She grew up next door to the family’s Girraween factory and adopts a typically unpretentious Western Sydney style, saying: “We have never had aspirations to be out there being the biggest.’’
The Wanderers chairman tapped into Western Sydney’s passion and energy to create the A-League soccer franchise.
Gorman, highly rated by soccer supremo Frank Lowy, leads a board which includes distinguished Australian-Chinese businessman Benjamin Chow and influential Aboriginal leader Warren Mundine.
“One of our major goals is to be a catalyst for true social change across western Sydney — part of that is inspiring young people to be the absolute best they can be,’’ he says.
When the history is written of how an airport finally came to be built at Badgerys Creek, at least once chapter should be devoted to Brown.
As a member of the federal government’s panel that recommended Badgerys, the Parramatta-bred tourism advocate kept talking when others didn’t want to listen. He was also one of the first to talk up his home town as a genuine CBD.
Today, he chairs the Eels Round Table Forum and sits on the board of the University of Western Sydney and the Moorebank Intermodal Company.
The electrical apprentice who rose to become CEO of supermarket giant Woolworths, headquartered in north-western Sydney’s Bella Vista, still keeps a focus on the workers of tomorrow.
O’Brien leads 190,000 employees, but is spearheading a major youth employment initiative called Generation Success to find ways to give more young people improved career prospects.
Donovan, an internationally renowned didgeridoo player, was tapped last year to become the national ambassador in mining magnate Andrew Forrest’s GenerationOne indigenous initiative when Warren Mundine stepped down as CEO.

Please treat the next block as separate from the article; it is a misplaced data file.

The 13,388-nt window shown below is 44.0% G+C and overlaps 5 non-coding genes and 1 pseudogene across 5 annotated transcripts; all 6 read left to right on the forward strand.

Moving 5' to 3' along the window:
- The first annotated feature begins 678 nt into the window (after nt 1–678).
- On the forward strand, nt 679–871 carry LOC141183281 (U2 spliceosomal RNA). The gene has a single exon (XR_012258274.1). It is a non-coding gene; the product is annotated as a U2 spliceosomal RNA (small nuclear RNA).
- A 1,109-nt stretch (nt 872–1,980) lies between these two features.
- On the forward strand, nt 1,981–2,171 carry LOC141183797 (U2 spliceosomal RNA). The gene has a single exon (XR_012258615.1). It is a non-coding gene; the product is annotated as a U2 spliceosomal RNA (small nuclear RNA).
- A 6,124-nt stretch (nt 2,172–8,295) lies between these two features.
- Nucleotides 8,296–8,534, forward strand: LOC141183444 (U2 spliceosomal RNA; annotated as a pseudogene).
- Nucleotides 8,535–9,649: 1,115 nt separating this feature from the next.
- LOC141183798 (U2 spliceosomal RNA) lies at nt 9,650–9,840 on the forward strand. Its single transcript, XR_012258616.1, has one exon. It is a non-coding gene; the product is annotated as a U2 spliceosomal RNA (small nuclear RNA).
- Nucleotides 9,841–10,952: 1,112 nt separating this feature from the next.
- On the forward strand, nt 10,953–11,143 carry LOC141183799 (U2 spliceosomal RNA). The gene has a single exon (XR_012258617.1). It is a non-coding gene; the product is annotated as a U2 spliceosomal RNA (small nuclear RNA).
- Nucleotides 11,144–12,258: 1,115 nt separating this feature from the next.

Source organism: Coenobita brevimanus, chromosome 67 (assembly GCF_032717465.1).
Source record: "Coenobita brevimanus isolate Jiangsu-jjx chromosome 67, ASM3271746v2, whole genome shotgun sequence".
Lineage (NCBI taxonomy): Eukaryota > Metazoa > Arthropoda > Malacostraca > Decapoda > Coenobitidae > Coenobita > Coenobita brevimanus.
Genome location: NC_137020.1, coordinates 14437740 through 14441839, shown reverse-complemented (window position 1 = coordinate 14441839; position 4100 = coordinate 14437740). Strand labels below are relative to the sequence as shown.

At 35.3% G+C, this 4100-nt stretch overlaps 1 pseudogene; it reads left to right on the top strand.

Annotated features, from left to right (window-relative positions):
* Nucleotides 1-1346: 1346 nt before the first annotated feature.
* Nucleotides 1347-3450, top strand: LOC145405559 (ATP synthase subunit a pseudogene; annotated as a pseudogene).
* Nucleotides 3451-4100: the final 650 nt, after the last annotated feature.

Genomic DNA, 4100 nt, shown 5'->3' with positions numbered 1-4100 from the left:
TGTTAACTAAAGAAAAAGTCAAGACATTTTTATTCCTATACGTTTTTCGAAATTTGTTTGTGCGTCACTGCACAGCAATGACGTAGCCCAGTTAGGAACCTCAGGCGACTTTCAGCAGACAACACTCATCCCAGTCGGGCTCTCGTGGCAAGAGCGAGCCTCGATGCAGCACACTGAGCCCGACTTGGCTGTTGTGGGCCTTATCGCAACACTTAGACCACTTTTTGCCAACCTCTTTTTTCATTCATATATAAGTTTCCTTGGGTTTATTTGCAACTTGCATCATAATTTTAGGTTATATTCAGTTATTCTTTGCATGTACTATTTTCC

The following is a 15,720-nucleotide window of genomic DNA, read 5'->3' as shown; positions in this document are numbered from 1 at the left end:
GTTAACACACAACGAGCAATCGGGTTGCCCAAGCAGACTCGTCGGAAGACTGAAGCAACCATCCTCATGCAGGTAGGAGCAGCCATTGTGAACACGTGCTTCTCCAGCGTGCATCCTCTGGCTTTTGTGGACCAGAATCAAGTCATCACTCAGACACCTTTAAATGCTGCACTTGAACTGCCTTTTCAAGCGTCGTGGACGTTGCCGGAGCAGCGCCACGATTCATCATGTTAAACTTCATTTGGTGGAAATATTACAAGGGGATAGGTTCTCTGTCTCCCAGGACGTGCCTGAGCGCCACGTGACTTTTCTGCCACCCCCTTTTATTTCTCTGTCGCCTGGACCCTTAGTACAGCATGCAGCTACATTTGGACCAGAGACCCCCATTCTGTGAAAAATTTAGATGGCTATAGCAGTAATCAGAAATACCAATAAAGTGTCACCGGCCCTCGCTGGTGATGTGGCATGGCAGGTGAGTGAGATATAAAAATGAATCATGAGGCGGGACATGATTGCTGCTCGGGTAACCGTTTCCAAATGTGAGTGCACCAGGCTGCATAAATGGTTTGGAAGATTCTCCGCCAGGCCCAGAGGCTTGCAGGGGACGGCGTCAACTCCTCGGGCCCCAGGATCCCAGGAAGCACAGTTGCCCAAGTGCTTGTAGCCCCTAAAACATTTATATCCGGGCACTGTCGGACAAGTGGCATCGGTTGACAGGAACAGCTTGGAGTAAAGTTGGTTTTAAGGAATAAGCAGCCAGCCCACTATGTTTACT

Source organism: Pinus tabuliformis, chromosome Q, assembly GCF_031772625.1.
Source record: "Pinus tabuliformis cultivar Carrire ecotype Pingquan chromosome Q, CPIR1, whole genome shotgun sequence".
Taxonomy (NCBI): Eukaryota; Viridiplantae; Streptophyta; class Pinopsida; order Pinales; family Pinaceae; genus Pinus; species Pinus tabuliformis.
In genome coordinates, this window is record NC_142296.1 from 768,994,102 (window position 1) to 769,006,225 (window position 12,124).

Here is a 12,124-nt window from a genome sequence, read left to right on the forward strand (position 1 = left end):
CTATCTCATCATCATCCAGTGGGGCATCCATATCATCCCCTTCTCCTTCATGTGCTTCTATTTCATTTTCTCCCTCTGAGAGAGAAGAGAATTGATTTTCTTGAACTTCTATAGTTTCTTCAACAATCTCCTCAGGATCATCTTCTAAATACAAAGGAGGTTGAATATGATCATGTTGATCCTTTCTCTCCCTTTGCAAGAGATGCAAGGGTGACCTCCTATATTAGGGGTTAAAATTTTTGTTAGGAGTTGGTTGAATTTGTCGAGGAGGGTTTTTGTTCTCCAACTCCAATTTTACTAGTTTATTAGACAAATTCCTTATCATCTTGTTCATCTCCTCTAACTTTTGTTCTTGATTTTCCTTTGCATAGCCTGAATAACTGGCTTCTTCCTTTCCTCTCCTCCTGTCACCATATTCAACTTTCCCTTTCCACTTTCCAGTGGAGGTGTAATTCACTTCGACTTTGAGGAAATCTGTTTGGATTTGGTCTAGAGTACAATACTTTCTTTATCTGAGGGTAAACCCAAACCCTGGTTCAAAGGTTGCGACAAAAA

The 34-year-old, who is raising four children at Mulgoa, near Penrith, is part of the new breed of indigenous leaders who believes lives are only transformed through education and work, not welfare dependency.
The grandson of Chinese immigrant Bing Lee runs what has become the largest privately held electrical retail business in NSW with more than 40 stores visited by 120,000 people a week.
Old Guilford continues to serve as Lee’s corporate headquarters, harking back to the company’s early days in Fairfield selling black and white TVs to new immigrants who did not have a credit rating.
The Jordanian-born 21-year-old has been identified as one of the West’s articulate young voices.
“I believe if you work hard and aim for success you’ll flourish regardless of what suburb you are from or what school you went to,’’ she says.
The Macarthur Girls High School vice-captain, who mentors other university students while studying law and international relations, was recently appointed to the NSW government’s Youth Advisory Council.
The enthusiastic Liberal MP for Penrith is winning praise since being promoted to become Premier Barry O’Farrell’s Minister for Western Sydney late last year.
The 33-year-old, who is the partner of federal Liberal Senator Marise Payne, has helped drive the government’s decision to relocate more than 3000 bureaucrats to western Sydney and understands the urgent need to create jobs and build new houses.
The former Labor State Minister and Parramatta Mayor remains a strong campaigner for change as Sydney Business Chamber’s Western Sydney director.
“It sometimes feels like those in the east aren’t interested in the west and that’s a problem,’’ he said in his typically frank style last October.
James and Gretel Packer have sought his advice in relation to their $30 million arts gift to the West.
The newly appointed University of Western Sydney Vice-Chancellor has wasted little time settling in, winning in-principle approval from his board this week to build a major campus in Parramatta’s CBD.
The former VC at Charles Darwin University will work closely in his new role with the UWS’ well-connected Chancellor Peter Shergold.
The Indian Australian Association of NSW president set up shop as a cardiologist in Baulkham Hills soon after arriving from India in 1991.
He has been writing and speaking passionately ever since as a leader of Australia’s — and Western Sydney’s — fastest-growing immigrant group.
His 12,400 Twitter followers are rarely left in doubt about his views, whether it be his advocacy on behalf of Indian students, his defence of Australia against claims it is racist or his support of a Western Sydney airport.
The son of Croatian immigrants, the Greenfields Development Co managing director is turning dairy country into up-market housing developments in the buzzing southwest.
Estimated by BRW to be worth more than $850 million, the Perich family was once the biggest dairy farmer in the southern hemisphere through its Leppington Pastoral Company.
The family’s assets include the iconic former Oran Park raceway where at least 5500 houses and units are being developed, along with the biggest Woolworths in Australia.
Dr Yadu Singh/Sydney/23rd April, 2014